On Sept. 11, 1993, Surrey officially became a city, so this year, it marks its 20th birthday.
Coun. Linda Hepner was a city staffer in 1993, and helped organize the celebration when Surrey became a city.
One of the biggest changes she has seen over the years has been the huge influx of young people.
“We have become the city of choice for young families,” Hepner said Thursday. “We have more people under the age of 19 than anywhere else in the province. That’s big.”
That fact shapes how the city approaches some of its recreational programs, she said.
Development in Surrey has also boomed in recent decades. In the 1990s, the municipality’s population was poised to top 300,000. Since then, Surrey has expanded rapidly, almost doubling its population.
Today, Surrey’s population tops 500,000, and the city has experienced several record-breaking years of growth, particularly in the residential sector.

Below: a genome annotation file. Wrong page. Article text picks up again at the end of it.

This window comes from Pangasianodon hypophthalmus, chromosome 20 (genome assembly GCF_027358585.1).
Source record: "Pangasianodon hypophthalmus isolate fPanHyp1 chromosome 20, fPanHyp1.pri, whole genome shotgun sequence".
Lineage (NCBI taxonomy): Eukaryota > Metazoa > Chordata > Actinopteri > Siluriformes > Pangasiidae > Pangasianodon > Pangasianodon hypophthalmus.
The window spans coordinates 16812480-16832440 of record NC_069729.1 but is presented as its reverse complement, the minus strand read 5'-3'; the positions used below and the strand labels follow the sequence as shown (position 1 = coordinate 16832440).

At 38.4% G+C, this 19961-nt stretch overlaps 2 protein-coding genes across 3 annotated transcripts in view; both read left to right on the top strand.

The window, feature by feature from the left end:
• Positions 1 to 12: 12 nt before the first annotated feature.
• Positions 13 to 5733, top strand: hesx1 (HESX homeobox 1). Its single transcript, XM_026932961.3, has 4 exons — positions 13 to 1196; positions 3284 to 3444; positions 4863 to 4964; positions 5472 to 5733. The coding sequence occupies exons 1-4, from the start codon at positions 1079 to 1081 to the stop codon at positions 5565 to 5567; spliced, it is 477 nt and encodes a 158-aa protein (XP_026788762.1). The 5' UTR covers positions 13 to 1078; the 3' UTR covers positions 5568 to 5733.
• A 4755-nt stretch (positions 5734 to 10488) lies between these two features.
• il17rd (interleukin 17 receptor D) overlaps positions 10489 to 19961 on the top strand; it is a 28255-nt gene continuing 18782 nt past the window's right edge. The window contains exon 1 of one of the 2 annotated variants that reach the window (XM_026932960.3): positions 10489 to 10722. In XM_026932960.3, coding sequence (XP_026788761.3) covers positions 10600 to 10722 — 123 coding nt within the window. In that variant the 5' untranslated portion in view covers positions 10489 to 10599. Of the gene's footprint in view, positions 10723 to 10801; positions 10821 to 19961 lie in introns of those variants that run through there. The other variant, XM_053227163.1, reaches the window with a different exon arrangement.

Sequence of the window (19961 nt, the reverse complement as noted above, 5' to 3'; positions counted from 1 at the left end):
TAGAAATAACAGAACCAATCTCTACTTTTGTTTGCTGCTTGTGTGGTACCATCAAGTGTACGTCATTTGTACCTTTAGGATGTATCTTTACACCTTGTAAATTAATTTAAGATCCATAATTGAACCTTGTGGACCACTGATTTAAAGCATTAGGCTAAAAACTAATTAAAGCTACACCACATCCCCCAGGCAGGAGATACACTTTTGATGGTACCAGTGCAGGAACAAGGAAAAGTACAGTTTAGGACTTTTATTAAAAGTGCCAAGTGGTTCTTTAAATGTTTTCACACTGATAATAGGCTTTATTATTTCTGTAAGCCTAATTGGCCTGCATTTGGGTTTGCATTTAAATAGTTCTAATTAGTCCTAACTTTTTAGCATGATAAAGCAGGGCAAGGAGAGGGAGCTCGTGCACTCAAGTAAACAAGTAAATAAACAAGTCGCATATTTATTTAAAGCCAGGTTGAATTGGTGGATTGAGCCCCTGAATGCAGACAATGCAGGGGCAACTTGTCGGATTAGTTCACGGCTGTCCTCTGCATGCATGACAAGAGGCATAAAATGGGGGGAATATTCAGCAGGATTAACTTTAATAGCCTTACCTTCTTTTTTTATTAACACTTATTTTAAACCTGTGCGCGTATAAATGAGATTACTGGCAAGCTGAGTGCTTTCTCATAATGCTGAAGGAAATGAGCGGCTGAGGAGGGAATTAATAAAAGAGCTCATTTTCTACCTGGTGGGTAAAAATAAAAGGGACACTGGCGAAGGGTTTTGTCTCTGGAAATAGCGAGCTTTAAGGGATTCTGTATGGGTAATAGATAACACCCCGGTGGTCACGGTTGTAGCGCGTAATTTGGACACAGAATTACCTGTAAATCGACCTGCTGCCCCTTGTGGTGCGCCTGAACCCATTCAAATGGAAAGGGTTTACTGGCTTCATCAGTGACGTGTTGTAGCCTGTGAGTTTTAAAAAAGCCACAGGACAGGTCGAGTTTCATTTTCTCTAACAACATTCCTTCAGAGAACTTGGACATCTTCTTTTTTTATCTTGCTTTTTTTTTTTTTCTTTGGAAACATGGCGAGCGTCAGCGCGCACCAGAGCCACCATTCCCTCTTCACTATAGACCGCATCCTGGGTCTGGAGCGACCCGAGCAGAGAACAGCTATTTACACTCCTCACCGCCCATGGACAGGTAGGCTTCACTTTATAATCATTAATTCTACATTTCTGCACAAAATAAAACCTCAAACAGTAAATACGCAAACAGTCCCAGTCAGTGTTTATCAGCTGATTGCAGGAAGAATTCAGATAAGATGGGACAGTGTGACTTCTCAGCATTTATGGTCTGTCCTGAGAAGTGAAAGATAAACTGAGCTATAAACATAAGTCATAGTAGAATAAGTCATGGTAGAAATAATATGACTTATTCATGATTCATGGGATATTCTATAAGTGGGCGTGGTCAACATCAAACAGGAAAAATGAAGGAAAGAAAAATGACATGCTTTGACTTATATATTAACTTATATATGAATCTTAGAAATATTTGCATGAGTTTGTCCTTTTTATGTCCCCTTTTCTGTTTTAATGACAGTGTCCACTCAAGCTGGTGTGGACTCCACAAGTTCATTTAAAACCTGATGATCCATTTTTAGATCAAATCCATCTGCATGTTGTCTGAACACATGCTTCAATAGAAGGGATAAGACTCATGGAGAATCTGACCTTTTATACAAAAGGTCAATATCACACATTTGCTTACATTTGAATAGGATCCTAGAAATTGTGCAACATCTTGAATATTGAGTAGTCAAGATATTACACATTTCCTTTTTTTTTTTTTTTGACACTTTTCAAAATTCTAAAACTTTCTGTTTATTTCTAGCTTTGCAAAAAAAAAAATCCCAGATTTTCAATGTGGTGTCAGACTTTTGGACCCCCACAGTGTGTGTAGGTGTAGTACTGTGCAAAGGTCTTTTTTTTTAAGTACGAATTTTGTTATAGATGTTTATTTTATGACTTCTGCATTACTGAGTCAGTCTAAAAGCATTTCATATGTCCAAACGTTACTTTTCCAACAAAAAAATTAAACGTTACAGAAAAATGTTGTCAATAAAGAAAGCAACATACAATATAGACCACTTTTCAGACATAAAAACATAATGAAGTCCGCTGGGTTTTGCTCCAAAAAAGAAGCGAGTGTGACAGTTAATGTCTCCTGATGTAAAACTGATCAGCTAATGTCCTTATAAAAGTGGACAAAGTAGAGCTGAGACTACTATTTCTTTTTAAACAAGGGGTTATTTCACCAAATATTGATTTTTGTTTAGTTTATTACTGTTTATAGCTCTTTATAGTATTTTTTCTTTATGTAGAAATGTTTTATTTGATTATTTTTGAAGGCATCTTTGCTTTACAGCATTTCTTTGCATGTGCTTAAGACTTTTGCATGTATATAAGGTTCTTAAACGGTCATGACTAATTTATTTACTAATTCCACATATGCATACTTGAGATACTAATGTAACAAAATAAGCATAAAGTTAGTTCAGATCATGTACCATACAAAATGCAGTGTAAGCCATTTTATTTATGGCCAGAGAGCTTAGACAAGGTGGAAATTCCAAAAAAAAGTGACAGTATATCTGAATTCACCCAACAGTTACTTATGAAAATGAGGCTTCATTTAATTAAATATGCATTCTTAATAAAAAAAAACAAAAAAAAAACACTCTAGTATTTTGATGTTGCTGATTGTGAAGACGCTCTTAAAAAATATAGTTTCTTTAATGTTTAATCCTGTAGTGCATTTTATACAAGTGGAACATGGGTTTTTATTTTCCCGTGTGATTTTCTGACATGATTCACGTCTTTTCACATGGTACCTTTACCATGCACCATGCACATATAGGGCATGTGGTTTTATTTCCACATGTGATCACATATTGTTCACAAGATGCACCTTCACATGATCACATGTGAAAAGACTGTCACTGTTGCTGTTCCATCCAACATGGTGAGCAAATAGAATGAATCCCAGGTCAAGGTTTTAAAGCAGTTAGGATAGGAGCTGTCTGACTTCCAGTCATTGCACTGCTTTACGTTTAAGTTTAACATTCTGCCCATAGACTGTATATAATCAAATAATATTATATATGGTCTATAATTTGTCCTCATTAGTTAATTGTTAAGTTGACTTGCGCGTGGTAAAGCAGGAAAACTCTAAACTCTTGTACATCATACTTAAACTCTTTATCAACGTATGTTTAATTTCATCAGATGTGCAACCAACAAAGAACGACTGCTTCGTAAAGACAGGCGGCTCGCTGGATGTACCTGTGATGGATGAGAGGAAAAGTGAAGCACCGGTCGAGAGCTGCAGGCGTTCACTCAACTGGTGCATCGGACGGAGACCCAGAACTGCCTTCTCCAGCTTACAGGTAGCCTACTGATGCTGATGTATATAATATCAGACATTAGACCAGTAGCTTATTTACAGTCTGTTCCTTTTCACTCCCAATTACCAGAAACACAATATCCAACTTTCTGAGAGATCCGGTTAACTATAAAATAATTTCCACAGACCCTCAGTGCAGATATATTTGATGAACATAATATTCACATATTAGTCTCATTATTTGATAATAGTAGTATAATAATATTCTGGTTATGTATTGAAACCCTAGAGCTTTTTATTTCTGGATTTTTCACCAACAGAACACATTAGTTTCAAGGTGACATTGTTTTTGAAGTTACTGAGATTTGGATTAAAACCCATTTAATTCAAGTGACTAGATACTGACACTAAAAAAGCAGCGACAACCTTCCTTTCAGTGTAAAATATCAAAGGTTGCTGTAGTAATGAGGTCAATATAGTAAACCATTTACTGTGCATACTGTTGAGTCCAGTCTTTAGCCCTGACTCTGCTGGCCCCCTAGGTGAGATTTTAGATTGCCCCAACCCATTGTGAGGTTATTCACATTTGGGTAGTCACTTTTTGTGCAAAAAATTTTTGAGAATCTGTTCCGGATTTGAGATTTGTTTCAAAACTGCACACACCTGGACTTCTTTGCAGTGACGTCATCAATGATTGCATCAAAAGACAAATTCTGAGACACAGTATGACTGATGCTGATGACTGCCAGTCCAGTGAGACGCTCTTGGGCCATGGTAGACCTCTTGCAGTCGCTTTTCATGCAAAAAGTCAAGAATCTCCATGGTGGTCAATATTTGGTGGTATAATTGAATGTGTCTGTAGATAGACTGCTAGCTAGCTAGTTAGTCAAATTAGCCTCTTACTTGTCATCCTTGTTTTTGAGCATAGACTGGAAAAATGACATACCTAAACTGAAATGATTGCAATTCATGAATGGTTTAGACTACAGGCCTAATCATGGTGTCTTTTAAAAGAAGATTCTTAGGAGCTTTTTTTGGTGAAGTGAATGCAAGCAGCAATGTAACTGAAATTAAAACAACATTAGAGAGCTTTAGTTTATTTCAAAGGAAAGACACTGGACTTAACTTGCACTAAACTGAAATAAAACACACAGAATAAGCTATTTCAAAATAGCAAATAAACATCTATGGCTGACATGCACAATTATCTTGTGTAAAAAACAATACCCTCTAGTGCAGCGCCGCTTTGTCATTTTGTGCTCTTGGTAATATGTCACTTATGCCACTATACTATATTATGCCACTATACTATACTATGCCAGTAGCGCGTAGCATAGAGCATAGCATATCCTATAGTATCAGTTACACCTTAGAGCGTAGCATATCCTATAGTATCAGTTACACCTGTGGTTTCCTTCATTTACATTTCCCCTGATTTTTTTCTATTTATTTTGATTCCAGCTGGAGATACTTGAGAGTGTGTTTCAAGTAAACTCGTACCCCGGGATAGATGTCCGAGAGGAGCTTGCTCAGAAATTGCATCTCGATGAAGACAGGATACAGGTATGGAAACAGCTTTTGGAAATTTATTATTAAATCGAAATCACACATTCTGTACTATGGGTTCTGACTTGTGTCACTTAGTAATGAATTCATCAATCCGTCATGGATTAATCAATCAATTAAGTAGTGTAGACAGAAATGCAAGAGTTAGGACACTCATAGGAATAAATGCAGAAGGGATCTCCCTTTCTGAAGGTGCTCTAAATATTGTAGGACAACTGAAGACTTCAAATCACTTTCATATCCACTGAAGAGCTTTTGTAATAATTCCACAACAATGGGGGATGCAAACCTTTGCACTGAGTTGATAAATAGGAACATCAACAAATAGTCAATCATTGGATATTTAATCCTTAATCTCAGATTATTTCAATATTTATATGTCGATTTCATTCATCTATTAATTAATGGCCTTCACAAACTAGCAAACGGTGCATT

The formation of six distinct town centres – Fleetwood, Guildford, Newton, Cloverdale, South Surrey, and Whalley (now more commonly known as City Centre) – was recognized in the Official Community Plan in the early 1990s. These areas have become commercial hubs in Surrey.
The year after Surrey’s first birthday, the SkyTrain rolled into town, bringing with it the promise of better connections with Vancouver and other regional cities.
Moving forward, Hepner said Surrey needs to be more cognizant of its growing refugee population.
That means having services in place to help new Canadians and offering effective multicultural programs.
The City of Surrey had planned to celebrate the city’s birthday at its new city hall in City Centre. However, construction on the building is running about a month behind, so Hepner said a celebration will happen at the hall when it’s complete.